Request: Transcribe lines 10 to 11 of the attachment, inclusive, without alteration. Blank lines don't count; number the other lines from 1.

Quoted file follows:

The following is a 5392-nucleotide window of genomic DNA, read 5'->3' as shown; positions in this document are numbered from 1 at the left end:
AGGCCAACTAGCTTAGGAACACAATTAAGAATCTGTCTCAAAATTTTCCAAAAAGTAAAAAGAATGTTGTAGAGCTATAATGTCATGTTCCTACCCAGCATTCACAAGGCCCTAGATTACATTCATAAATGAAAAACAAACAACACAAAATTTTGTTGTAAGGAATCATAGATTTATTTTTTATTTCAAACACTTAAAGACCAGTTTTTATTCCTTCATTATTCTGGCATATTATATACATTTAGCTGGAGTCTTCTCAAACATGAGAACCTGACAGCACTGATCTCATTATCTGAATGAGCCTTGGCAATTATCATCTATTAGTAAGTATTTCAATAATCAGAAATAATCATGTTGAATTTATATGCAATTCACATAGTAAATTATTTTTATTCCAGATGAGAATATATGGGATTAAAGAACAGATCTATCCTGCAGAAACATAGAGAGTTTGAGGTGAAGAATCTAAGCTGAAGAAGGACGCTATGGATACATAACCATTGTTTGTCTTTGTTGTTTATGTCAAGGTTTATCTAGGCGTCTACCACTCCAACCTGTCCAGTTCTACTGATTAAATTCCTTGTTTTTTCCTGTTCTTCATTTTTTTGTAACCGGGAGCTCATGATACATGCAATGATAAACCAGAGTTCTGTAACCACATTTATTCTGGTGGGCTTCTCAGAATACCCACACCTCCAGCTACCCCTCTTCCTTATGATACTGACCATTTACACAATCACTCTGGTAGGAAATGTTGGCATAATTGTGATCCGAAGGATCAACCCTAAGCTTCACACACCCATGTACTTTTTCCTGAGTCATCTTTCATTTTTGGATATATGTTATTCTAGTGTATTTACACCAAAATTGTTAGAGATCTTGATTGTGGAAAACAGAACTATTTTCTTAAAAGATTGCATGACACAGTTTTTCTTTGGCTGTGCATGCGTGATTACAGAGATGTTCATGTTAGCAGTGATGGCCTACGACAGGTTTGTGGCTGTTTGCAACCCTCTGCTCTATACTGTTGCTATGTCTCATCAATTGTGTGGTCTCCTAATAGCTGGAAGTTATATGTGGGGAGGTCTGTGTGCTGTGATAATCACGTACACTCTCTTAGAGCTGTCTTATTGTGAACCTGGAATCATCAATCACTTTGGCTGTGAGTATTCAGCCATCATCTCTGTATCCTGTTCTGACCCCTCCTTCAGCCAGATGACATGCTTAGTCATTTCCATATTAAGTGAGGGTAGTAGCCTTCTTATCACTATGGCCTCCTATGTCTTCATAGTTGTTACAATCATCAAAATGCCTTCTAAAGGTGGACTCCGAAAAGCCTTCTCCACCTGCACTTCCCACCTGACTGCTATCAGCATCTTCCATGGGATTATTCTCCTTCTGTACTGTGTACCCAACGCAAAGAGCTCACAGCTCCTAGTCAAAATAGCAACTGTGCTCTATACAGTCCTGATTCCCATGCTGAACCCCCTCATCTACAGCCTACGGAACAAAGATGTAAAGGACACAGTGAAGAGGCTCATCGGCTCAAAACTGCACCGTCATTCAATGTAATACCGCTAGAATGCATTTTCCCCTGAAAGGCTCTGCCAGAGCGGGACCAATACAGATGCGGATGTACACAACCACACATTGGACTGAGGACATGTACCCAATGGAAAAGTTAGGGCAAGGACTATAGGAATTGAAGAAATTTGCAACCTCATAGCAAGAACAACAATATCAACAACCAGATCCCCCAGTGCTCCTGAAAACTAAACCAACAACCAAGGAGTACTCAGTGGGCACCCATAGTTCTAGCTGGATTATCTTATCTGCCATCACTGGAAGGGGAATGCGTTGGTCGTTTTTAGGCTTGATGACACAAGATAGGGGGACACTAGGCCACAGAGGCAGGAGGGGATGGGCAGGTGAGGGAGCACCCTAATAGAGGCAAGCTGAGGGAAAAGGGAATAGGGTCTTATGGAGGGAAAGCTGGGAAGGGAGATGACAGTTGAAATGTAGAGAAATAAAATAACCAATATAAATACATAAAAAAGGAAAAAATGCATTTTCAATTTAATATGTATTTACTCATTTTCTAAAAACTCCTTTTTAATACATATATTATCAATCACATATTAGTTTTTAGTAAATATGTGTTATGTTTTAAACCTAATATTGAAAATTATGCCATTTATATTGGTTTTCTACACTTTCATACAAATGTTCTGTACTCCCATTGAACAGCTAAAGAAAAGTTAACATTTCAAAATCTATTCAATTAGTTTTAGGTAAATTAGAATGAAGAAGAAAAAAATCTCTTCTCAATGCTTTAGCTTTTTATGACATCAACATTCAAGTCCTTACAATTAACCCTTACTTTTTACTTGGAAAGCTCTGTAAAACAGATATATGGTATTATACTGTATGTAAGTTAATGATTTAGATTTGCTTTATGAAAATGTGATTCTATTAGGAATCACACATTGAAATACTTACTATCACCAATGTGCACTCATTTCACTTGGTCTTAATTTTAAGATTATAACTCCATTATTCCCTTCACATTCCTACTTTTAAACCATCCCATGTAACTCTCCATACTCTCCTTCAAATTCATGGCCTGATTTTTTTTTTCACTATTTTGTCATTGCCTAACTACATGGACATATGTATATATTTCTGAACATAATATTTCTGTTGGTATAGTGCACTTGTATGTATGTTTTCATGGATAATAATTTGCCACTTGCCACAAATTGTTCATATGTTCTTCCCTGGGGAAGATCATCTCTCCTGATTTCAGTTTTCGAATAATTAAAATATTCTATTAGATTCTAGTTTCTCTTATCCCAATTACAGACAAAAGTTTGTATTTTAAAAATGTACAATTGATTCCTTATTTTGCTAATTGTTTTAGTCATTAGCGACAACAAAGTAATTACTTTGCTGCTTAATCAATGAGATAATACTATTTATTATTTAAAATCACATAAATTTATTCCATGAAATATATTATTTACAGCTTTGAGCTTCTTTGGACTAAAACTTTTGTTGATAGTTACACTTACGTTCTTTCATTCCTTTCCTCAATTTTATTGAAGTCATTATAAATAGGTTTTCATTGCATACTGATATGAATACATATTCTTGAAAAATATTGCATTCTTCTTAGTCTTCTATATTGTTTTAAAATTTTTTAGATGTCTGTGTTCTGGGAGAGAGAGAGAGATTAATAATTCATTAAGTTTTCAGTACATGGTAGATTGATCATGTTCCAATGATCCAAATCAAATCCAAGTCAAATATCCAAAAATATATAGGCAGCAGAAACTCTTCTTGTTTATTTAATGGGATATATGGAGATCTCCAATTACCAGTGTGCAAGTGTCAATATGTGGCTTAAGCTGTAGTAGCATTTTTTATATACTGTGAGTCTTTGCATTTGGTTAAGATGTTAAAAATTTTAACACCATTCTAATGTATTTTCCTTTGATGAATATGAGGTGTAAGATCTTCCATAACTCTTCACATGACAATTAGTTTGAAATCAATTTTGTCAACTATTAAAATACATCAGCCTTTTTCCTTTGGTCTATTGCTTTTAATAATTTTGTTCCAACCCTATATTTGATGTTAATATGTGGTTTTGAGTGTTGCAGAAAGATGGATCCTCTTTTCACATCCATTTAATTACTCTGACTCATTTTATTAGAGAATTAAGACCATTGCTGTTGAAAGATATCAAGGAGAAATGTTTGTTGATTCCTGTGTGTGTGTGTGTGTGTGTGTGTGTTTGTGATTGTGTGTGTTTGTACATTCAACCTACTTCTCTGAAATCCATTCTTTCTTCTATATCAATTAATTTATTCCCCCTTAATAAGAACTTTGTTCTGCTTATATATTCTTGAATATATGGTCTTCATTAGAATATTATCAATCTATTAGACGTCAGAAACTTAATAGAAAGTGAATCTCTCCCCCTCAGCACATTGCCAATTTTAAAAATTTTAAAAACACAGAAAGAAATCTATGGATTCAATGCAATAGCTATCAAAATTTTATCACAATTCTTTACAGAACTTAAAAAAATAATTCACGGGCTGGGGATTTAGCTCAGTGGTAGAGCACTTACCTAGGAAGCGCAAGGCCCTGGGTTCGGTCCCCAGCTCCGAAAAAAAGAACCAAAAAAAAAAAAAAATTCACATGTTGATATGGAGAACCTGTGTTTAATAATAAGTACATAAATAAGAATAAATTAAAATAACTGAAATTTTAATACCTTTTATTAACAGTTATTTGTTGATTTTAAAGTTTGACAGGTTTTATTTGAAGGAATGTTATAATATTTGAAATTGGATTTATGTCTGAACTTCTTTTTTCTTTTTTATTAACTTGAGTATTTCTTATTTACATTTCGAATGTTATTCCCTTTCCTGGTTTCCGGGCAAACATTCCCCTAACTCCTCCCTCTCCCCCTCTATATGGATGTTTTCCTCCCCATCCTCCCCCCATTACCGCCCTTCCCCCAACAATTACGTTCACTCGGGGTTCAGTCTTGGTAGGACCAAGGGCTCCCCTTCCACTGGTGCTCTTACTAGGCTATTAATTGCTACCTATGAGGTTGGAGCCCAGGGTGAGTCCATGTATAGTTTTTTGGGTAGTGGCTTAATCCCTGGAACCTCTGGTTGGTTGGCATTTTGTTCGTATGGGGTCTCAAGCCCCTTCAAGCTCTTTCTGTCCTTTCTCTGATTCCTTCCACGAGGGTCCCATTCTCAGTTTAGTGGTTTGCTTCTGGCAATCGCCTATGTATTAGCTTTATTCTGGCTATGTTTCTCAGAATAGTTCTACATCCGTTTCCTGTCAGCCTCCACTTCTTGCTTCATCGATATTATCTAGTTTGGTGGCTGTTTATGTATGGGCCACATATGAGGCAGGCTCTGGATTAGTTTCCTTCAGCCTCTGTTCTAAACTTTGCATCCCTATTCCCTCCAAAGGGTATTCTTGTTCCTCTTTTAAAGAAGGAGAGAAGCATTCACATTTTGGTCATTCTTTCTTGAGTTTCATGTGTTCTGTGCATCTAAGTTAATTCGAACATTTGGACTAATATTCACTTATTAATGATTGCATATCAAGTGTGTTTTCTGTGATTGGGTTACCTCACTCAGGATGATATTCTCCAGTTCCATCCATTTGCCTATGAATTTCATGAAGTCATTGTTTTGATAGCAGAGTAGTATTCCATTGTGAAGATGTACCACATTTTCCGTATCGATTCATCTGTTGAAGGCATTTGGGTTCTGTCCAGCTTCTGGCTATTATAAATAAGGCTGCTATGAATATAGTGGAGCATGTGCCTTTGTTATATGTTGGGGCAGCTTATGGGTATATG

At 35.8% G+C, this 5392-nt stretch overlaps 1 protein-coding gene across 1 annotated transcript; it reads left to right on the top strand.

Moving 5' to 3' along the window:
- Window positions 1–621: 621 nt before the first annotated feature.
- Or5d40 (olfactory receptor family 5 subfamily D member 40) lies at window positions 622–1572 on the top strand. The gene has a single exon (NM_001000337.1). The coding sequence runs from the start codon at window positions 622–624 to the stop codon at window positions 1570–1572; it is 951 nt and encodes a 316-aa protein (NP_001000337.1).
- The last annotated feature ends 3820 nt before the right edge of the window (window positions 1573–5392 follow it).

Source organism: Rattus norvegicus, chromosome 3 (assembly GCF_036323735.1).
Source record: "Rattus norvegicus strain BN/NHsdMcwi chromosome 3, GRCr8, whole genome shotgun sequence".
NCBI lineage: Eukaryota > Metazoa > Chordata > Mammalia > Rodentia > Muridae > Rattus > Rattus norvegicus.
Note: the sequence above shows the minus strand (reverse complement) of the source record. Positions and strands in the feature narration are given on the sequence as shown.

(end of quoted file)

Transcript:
NCBI lineage: Eukaryota > Metazoa > Chordata > Mammalia > Rodentia > Muridae > Rattus > Rattus norvegicus.
Note: the sequence above shows the minus strand (reverse complement) of the source record. Positions and strands in the feature narration are given on the sequence as shown.